Don’t miss Risk Jesus ’14! With hard-hitting talks from speakers, opportunities for confession, a Holy Hour led by Bishop Loverde, and a chance to network with ministry leaders—Risk Jesus will be a leaping first step for those who’ve never heard “Come and see.” Visit: arlingtondiocese.org/riskjesus. Click on the photo below to view my Storify collage of “What people are saying about #RiskJesus!” All for the #NewEvangelization — #RiskShare it!

Larger - What people are saying about #RiskJesus

Click to see me on Storify!

Natalie writes on Thursdays about faith, dating, relationships, and the in between. May her non-fiction stories and scenarios challenge you. May they help you laugh, cry, think and wonder.

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By: Josephine Balsamo, Staff Spotlight

Everywhere I look these days there is talk about euthanasia. You can’t pick up a paper or look online at the news without hearing about assisted suicide and “mercy” killing – ending a person’s life because we think it’s more humane than letting them suffer. Four states (Oregon, Vermont, Washington and Montana) have legalized killing persons who are ill in one form or another. Other states, like Connecticut, Hawaii, Kansas, Massachusetts, New Hampshire and New Jersey, are attempting to overturn current prohibitions. This question becomes even more difficult to answer when someone you love has been diagnosed with a terminal illness.

IMG_1189When my mother was diagnosed with stage 4 metastatic colon cancer, we all were holding out for a miraculous cure through treatment with the latest drugs developed to treat her cancer. After four long weeks of yet another type of chemotherapy, we were told by the doctors that she was not responding to the treatment. We were heartbroken. The doctors came in and offered additional treatments. But in the end, despite our best efforts to talk her into it, my mom refused additional treatment. She said that she was “putting it in God’s hands” and that she “trusted in his will for her.”

Then came the day when the hospital staff entered her room to come up with a discharge plan which included sending her home with Hospice Care. As hard as it was to accept that thought, what happened next was even harder.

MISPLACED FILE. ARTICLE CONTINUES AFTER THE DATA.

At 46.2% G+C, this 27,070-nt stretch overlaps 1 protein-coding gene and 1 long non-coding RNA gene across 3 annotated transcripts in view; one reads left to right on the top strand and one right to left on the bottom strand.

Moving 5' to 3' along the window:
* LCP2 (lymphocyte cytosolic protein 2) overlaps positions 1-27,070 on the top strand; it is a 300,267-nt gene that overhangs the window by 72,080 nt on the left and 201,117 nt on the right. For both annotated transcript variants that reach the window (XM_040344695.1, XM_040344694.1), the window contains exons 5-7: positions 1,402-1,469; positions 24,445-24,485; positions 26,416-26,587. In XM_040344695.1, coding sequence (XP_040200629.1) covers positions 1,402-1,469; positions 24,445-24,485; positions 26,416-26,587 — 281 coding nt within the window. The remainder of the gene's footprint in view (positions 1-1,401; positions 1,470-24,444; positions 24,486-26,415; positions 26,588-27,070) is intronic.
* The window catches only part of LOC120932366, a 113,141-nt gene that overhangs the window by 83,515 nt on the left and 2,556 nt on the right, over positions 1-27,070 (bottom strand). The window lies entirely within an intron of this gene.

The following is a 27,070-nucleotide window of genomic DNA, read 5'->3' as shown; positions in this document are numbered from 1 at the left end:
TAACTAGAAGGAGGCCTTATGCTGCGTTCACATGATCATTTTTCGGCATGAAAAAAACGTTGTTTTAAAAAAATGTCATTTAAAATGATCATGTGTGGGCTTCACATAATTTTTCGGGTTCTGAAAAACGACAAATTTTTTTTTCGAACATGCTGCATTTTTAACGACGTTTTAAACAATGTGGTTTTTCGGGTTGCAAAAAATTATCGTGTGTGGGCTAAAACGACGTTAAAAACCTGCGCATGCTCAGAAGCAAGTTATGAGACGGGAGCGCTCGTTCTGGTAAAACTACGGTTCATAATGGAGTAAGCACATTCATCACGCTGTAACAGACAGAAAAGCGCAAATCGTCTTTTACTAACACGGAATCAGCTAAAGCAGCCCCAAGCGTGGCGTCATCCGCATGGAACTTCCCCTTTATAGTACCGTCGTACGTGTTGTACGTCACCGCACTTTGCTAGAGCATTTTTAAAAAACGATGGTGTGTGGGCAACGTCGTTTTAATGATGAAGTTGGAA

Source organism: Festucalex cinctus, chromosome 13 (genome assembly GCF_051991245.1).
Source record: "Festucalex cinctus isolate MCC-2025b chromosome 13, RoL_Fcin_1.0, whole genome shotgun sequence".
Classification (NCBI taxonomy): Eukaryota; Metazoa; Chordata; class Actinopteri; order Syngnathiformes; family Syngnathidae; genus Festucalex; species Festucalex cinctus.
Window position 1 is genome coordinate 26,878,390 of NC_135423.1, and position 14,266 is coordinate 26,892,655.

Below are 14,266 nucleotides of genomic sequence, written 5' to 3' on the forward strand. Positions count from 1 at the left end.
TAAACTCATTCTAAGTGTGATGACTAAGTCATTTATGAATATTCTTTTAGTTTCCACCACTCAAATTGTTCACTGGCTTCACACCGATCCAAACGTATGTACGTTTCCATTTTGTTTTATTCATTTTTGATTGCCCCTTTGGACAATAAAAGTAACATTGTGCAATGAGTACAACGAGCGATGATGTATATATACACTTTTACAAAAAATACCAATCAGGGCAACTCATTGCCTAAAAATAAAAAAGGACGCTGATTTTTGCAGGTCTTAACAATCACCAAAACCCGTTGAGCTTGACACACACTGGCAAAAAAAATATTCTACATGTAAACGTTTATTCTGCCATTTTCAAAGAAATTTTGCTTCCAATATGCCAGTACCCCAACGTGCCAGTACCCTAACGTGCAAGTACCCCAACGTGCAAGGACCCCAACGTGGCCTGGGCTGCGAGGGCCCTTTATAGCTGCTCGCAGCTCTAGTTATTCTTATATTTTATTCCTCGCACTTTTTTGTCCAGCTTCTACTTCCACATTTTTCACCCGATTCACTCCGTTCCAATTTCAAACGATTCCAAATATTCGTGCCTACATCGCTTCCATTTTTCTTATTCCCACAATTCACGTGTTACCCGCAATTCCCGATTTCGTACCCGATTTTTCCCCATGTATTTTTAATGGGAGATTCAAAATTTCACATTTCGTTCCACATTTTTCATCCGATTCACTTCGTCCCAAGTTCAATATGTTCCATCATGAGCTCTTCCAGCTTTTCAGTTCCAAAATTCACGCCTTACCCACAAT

We were told that in order to bring her home with Hospice, we would have to bring her home without TPN (the liquid nutrition we had been giving her via IV — the only nutrition she had been given for the last 12 weeks because, due to her cancer, she had been unable to eat or drink, and without it she would have surely starved to death).

I tried to reason with the hospital staff that she was not like most patients with her disease and because of her surgeries she had been unable to eat for quite some time. I literally begged them to reconsider the decision. It hardly seemed right to take her out of the hospital and starve her to death before the cancer actually took her life. I was told this was impossible and if we wanted to continue giving her nutrition, we would have to pay $450 a day for the TPN, and we would not have the help of Hospice to assist with her care.

At this point, I asked to speak with the director of the program, and although he tried to say “No,” I wouldn’t give up.  He finally agreed that she could go home with food, but when she reached the point that a patient would naturally stop eating, the TPN would be stopped and we would let nature take its course. She lived another four months after they discharged her from the hospital and never reached the stage that would have meant taking away hydration and nutrition.

Those four months turned out to be some of the most precious times our family had together, and even though it was hard, God had something to give each of us in the end. For my mother, the gift was time to say goodbye to us and to prepare to go home to heaven. For my father, it was time to say goodbye to the love of his life and the mother of his eight children. For my brothers and sisters, it was time to learn what unconditional love looks like. And for me, it was time to find my faith again after 25 years, through the help of a young priest who brought her Communion.

In our darkest trials, God brings beautiful blessings. Had we listened to the doctors, my mom would have died of dehydration and starvation, which would have been both physically and emotionally painful. Thank goodness we listened to what was in our hearts and gave her a chance to die at home with dignity and at peace surrounded by the family she loved so well.

Staff Spotlight is — in an ongoing effort to get a range of content on Encourage & Teach — content from staff members within the Diocese of Arlington from contributors who do not write as a part of their day-to-day job.

Josephine Balsamo has been the Program Coordinator for Project Rachel in the Diocese of Arlington’s Family Life Office since 2004. The ministry offers post-abortion healing retreats, monthly holy hours, professional counseling, a confidential phone line, referral to priests for the Sacrament of Reconciliation, and multiple other resources.

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By: Rev. Paul Scalia